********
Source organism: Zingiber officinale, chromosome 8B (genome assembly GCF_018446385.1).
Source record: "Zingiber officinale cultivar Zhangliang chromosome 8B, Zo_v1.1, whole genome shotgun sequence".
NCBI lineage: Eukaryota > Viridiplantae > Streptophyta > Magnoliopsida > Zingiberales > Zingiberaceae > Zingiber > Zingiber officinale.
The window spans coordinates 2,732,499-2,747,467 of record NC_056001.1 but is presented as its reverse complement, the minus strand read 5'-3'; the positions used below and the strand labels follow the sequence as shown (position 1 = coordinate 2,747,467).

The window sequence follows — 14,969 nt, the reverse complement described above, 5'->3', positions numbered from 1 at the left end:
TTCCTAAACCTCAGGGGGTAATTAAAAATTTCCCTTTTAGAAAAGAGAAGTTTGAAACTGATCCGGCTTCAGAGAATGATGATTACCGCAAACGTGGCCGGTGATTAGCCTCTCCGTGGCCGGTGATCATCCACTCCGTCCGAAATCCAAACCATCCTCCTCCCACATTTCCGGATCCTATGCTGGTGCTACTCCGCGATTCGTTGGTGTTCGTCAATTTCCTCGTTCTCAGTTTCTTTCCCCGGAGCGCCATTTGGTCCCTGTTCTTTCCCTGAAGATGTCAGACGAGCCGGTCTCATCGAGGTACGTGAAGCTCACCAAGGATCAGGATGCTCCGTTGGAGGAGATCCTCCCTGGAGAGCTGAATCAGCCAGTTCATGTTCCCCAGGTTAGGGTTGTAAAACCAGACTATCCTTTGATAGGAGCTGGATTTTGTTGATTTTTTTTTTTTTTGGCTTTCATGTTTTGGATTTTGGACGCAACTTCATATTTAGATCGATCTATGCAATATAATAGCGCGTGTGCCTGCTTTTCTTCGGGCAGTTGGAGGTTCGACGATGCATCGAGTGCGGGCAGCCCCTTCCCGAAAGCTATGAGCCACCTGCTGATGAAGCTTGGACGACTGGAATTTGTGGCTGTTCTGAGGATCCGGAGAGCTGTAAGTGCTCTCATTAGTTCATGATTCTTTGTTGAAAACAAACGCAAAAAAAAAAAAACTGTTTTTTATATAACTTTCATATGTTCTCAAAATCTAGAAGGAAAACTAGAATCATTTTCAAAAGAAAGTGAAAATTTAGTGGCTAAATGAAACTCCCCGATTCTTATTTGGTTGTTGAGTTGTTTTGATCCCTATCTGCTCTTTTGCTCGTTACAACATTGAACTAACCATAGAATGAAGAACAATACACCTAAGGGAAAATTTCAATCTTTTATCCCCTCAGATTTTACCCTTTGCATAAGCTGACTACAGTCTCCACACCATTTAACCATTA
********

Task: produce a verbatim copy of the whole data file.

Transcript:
Source organism: Zingiber officinale, chromosome 8B (genome assembly GCF_018446385.1).
Source record: "Zingiber officinale cultivar Zhangliang chromosome 8B, Zo_v1.1, whole genome shotgun sequence".
NCBI lineage: Eukaryota > Viridiplantae > Streptophyta > Magnoliopsida > Zingiberales > Zingiberaceae > Zingiber > Zingiber officinale.
The window spans coordinates 2,732,499-2,747,467 of record NC_056001.1 but is presented as its reverse complement, the minus strand read 5'-3'; the positions used below and the strand labels follow the sequence as shown (position 1 = coordinate 2,747,467).

The window sequence follows — 14,969 nt, the reverse complement described above, 5'->3', positions numbered from 1 at the left end:
TTCCTAAACCTCAGGGGGTAATTAAAAATTTCCCTTTTAGAAAAGAGAAGTTTGAAACTGATCCGGCTTCAGAGAATGATGATTACCGCAAACGTGGCCGGTGATTAGCCTCTCCGTGGCCGGTGATCATCCACTCCGTCCGAAATCCAAACCATCCTCCTCCCACATTTCCGGATCCTATGCTGGTGCTACTCCGCGATTCGTTGGTGTTCGTCAATTTCCTCGTTCTCAGTTTCTTTCCCCGGAGCGCCATTTGGTCCCTGTTCTTTCCCTGAAGATGTCAGACGAGCCGGTCTCATCGAGGTACGTGAAGCTCACCAAGGATCAGGATGCTCCGTTGGAGGAGATCCTCCCTGGAGAGCTGAATCAGCCAGTTCATGTTCCCCAGGTTAGGGTTGTAAAACCAGACTATCCTTTGATAGGAGCTGGATTTTGTTGATTTTTTTTTTTTTTGGCTTTCATGTTTTGGATTTTGGACGCAACTTCATATTTAGATCGATCTATGCAATATAATAGCGCGTGTGCCTGCTTTTCTTCGGGCAGTTGGAGGTTCGACGATGCATCGAGTGCGGGCAGCCCCTTCCCGAAAGCTATGAGCCACCTGCTGATGAAGCTTGGACGACTGGAATTTGTGGCTGTTCTGAGGATCCGGAGAGCTGTAAGTGCTCTCATTAGTTCATGATTCTTTGTTGAAAACAAACGCAAAAAAAAAAAAACTGTTTTTTATATAACTTTCATATGTTCTCAAAATCTAGAAGGAAAACTAGAATCATTTTCAAAAGAAAGTGAAAATTTAGTGGCTAAATGAAACTCCCCGATTCTTATTTGGTTGTTGAGTTGTTTTGATCCCTATCTGCTCTTTTGCTCGTTACAACATTGAACTAACCATAGAATGAAGAACAATACACCTAAGGGAAAATTTCAATCTTTTATCCCCTCAGATTTTACCCTTTGCATAAGCTGACTACAGTCTCCACACCATTTAACCATTA